May 9, 2013, 10:32 AM
aid will protect the British public and help prevent a second wave of
coronavirus coming to the UK by slowing its spread in the most vulnerable
countries, International Development Secretary Anne-Marie Trevelyan announced
A package of £200 million will back UK charities and international organisations to help reduce mass infections in developing countries which often lack the healthcare systems to track and halt the virus. Today’s announcement brings the total amount of UK aid committed to the global fight against coronavirus to £744 million, making the UK one of the biggest donors to the international response.
Health experts have identified the weakness of developing countries’ healthcare systems as one of the biggest risks to the global spread of the virus. They have also warned that if coronavirus is left to spread in developing countries, this could lead to the virus re-emerging in the UK later in the year and put further pressure on our NHS.
The new UK aid announced today includes £130 million for UN agencies in response to their urgent appeal for support. Of this, £65 million will go to the World Health Organization (WHO) which is coordinating international efforts to end the pandemic sooner.
UK funding for the WHO will help provide more accurate assessments of how the pandemic is progressing around the world, allowing support to be targeted where it will save the most lives and stop the outbreak sooner, and helping countries respond to the virus.
The pandemic is particularly dangerous for countries with weak health systems who are already struggling to fight preventable diseases. In Yemen, 80 per cent of the population are already in need of humanitarian assistance and only about 50 per cent of health facilities are operational. In Asia, Bangladesh hosts 850,000 Rohingya refugees, many in crowded and unsanitary camps where disease could take hold rapidly.
These countries will be hard hit by lockdowns and disruptions to the supply of goods and services. UK aid will help to mitigate these conditions and support those already living in desperate situations.
The funding will also help developing countries to rapidly identify and care for patients with symptoms in order to limit human-to-human transmission. Our investment will help install new hand-washing stations and isolation and treatment centres in refugee camps, and increase access to clean water for those living in areas of armed conflict.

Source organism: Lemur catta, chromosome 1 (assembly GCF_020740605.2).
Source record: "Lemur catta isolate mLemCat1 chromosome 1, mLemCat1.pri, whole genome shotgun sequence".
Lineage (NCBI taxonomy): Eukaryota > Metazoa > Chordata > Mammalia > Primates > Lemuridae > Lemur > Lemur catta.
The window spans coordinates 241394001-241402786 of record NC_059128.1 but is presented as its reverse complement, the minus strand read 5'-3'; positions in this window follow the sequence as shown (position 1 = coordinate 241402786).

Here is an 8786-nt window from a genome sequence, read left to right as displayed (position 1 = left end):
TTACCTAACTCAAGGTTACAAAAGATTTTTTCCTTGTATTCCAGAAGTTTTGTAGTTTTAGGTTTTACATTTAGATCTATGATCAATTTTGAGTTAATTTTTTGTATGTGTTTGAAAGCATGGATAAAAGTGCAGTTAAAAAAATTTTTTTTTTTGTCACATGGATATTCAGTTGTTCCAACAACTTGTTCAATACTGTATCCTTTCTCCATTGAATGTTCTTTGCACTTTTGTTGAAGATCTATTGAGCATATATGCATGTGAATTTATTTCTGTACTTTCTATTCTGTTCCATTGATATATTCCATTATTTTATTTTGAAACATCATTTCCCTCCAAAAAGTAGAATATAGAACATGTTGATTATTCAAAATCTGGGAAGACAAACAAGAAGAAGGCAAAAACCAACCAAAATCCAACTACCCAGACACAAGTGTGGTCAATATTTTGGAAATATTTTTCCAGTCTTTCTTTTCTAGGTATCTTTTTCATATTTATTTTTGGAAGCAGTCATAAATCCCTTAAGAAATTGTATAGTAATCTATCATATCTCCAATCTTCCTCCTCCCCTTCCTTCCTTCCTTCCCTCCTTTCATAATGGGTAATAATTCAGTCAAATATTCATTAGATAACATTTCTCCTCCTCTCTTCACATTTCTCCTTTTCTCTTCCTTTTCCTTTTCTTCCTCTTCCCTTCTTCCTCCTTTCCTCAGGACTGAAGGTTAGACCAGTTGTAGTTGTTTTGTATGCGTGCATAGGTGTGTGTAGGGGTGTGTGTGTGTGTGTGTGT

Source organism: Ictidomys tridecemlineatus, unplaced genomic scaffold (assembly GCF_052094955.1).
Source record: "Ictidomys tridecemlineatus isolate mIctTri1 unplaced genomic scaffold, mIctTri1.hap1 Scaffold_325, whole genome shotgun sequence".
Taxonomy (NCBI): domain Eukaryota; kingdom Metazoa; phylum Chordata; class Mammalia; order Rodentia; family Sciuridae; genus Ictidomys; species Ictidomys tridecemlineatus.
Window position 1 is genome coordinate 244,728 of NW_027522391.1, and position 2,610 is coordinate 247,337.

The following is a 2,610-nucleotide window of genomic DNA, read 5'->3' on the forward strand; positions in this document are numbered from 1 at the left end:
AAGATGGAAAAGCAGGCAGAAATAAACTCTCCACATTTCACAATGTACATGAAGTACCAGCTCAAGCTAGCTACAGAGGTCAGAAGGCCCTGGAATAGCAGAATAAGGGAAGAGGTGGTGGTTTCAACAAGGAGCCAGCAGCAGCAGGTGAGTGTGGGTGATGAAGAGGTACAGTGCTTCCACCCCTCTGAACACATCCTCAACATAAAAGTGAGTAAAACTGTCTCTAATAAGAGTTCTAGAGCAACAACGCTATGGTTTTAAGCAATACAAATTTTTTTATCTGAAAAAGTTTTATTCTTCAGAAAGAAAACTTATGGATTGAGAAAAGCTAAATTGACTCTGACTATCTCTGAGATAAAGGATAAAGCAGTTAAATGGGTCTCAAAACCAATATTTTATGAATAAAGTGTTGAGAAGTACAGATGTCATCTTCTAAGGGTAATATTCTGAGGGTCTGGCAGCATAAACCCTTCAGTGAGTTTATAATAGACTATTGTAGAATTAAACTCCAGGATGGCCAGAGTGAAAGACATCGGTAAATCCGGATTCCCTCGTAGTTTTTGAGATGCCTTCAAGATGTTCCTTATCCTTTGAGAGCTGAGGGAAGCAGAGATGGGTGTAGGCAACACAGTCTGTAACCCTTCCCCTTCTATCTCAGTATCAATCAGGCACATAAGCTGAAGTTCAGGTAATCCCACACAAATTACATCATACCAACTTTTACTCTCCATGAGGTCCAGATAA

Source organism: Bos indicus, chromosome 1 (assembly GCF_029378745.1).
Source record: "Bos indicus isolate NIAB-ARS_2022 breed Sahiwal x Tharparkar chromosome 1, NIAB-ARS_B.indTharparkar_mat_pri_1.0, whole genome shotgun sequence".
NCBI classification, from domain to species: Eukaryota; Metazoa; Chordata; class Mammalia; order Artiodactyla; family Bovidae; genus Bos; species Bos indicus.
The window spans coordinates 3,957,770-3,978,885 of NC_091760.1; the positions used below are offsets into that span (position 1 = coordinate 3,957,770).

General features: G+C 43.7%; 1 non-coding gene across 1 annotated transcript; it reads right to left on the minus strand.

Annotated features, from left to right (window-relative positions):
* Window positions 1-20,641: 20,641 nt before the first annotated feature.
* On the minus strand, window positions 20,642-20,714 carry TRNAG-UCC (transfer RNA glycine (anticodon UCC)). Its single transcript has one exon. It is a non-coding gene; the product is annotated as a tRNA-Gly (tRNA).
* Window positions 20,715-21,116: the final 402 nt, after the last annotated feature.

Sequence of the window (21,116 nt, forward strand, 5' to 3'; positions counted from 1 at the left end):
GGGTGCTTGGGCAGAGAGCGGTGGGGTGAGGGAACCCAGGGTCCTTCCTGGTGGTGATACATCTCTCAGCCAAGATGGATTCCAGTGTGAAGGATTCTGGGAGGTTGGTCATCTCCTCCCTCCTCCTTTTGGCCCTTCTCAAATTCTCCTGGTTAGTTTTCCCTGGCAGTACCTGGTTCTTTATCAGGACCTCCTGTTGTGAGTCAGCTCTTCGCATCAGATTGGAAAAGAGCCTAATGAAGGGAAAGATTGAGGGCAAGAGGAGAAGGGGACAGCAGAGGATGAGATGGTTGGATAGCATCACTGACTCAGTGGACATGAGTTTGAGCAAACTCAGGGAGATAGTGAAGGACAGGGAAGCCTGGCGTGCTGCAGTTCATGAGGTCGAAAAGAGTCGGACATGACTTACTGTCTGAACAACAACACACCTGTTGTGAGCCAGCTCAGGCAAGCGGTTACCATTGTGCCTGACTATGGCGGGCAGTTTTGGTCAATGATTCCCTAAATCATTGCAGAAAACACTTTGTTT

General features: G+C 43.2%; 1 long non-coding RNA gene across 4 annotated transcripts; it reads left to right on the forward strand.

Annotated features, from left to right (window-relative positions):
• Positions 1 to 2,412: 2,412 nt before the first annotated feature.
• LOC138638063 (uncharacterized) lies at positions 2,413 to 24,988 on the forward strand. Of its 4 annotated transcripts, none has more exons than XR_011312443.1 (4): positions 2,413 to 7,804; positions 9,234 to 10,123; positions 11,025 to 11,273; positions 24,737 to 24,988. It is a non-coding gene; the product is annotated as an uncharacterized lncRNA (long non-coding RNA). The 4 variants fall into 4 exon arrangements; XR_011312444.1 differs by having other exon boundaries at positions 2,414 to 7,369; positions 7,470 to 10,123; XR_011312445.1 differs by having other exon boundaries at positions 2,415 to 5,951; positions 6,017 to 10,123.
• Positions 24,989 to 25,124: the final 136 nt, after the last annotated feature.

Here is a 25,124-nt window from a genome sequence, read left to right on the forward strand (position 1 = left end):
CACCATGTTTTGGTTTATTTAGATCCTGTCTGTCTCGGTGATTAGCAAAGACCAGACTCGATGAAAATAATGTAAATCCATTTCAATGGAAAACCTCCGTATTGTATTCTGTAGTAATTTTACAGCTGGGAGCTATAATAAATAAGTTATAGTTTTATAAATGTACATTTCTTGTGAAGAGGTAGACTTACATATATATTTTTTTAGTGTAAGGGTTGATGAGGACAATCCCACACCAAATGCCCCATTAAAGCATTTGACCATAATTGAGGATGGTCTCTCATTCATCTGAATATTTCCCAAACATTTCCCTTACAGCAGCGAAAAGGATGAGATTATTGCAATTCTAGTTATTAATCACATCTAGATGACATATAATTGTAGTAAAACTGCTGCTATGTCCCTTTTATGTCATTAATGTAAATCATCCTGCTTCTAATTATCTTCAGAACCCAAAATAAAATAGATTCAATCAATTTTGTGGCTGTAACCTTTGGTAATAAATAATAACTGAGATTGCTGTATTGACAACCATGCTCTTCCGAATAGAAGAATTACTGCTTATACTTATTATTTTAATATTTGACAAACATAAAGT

International Development Secretary Anne-Marie Trevelyan said:
“While our brilliant doctors and nurses fight coronavirus at home, we’re deploying British expertise and funding around the world to prevent a second deadly wave reaching the UK.
“Coronavirus does not respect country borders so our ability to protect the British public will only be effective if we strengthen the healthcare systems of vulnerable developing countries too.
“Our new UK aid support will help stop the virus from infecting millions of people in the poorest countries, meaning we can end this global pandemic sooner and prevent future waves of infection coming to the UK.”
A further £50 million of the £200 million package will support the Red Cross in difficult to reach areas such as those suffering from armed conflict.
A final £20 million will go to NGOs, including UK charities which are using British expertise and experience to deal with coronavirus.
Pioneering British scientists and researchers like those at Oxford University and at Mologic, based in Bedford, are already at the forefront of the global race to find a coronavirus vaccine and stop its spread, including within the UK.
The UK has already committed £250 million of aid to the Coalition for Epidemic Preparedness Innovations (CEPI) to rapidly develop a coronavirus vaccine, the biggest donation of any country. Thanks to this investment, future vaccines will be made available at the lowest possible price to the NHS and other countries’ healthcare systems.
The announcement follows the Prime Minister’s call to world leaders to work together to create a vaccine as quickly as possible and make it available to anyone who needs it.
Dr Tedros Adhanom Ghebreyesus, Director-General of the World Health Organization said:
“COVID-19 has demonstrated it has no regard for borders, ethnicities, ideologies or the size of a country’s economy.
“The United Kingdom’s generous contribution is a strong statement that this is a global threat that demands a global response. WHO is deeply grateful to the government and people of the United Kingdom for their generous contribution.
“We are all in this together, which means protecting health around the world will help to protect the health of people in the UK.”
UK aid support for the WHO will not only help developing countries but will also benefit the UK through further research into the virus and improved international coordination.
Notes to editors:
The new UK aid funding of £200 million is broken down as follows:
•£130 million for the new UN appeal, including: £65 million for the World Health Organization; £20 million for UNICEF; £20 million for the UN Refugee Agency (UNHCR); £15 million for the World Food Programme; and £10 million for the UN Population Fund (UNFPA).
•£50 million for the new International Red Cross and Red Crescent Movement appeals.
•£20 million for international NGOs, including UK charities, to tackle the virus.
Today’s announcement brings the total amount of UK aid committed to fight coronavirus to £744 million. This includes: support to develop new vaccines, tests and treatments; humanitarian aid, support for the International Monetary Fund to help mitigate the impact of coronavirus on the world’s most vulnerable countries; and a global hygiene programme with Unilever.